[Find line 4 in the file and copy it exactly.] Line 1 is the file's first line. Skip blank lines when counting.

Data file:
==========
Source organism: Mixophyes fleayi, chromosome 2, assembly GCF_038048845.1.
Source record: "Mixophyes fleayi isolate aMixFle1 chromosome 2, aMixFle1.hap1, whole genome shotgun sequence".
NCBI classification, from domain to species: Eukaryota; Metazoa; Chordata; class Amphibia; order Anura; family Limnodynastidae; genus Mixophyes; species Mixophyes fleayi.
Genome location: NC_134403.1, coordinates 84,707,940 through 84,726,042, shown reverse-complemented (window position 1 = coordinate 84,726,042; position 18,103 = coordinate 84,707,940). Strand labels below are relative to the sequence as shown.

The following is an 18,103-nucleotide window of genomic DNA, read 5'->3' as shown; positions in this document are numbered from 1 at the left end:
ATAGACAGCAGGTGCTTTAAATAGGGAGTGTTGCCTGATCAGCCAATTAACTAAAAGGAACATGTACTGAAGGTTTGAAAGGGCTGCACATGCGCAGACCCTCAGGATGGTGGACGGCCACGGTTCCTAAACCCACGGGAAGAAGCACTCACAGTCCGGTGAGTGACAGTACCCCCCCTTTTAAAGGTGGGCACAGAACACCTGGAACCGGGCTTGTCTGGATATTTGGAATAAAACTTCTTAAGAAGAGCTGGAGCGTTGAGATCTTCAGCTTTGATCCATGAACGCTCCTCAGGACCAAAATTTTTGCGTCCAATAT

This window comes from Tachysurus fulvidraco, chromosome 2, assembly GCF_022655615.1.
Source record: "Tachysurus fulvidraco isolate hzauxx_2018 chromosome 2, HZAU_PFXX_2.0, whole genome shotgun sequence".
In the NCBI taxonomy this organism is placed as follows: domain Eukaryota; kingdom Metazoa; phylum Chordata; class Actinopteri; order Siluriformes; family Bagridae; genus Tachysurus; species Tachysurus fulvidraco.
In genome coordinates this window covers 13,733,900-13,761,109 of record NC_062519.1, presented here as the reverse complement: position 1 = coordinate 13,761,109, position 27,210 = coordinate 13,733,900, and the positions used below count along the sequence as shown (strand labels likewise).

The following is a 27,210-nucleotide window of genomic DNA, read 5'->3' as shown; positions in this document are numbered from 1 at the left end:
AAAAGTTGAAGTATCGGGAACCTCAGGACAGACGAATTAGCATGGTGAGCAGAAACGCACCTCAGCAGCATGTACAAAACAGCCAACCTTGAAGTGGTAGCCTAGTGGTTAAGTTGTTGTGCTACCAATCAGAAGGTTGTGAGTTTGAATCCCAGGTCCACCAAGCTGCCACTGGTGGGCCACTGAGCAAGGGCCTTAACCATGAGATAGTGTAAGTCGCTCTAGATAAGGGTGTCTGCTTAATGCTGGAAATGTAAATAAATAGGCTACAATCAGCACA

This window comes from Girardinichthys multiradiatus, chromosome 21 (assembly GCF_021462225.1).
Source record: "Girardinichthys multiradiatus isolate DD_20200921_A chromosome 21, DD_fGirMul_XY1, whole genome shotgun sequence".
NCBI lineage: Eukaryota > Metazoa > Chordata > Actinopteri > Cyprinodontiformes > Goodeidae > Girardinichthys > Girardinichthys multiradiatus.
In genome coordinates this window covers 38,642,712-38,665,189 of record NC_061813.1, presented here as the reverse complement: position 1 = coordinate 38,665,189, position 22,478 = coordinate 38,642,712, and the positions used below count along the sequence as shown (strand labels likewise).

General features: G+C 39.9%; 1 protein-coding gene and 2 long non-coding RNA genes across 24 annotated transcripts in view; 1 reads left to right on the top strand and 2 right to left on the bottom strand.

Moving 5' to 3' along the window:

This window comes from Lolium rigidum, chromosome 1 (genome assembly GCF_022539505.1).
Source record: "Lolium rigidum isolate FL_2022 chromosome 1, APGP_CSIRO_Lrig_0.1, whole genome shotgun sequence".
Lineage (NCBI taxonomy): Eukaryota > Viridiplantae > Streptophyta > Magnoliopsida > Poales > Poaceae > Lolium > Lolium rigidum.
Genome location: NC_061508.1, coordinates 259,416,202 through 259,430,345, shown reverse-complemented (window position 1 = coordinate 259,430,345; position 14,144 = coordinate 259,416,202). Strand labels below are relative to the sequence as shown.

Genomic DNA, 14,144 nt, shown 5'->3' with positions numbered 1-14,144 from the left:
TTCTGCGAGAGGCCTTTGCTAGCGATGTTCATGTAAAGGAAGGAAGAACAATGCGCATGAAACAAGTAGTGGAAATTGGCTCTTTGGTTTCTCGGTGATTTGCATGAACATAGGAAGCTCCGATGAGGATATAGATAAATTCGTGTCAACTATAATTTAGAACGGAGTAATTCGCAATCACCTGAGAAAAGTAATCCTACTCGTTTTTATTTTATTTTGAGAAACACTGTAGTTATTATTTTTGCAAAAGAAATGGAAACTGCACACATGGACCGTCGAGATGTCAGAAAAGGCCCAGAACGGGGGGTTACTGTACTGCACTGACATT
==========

Genome location: NC_134403.1, coordinates 84,707,940 through 84,726,042, shown reverse-complemented (window position 1 = coordinate 84,726,042; position 18,103 = coordinate 84,707,940). Strand labels below are relative to the sequence as shown.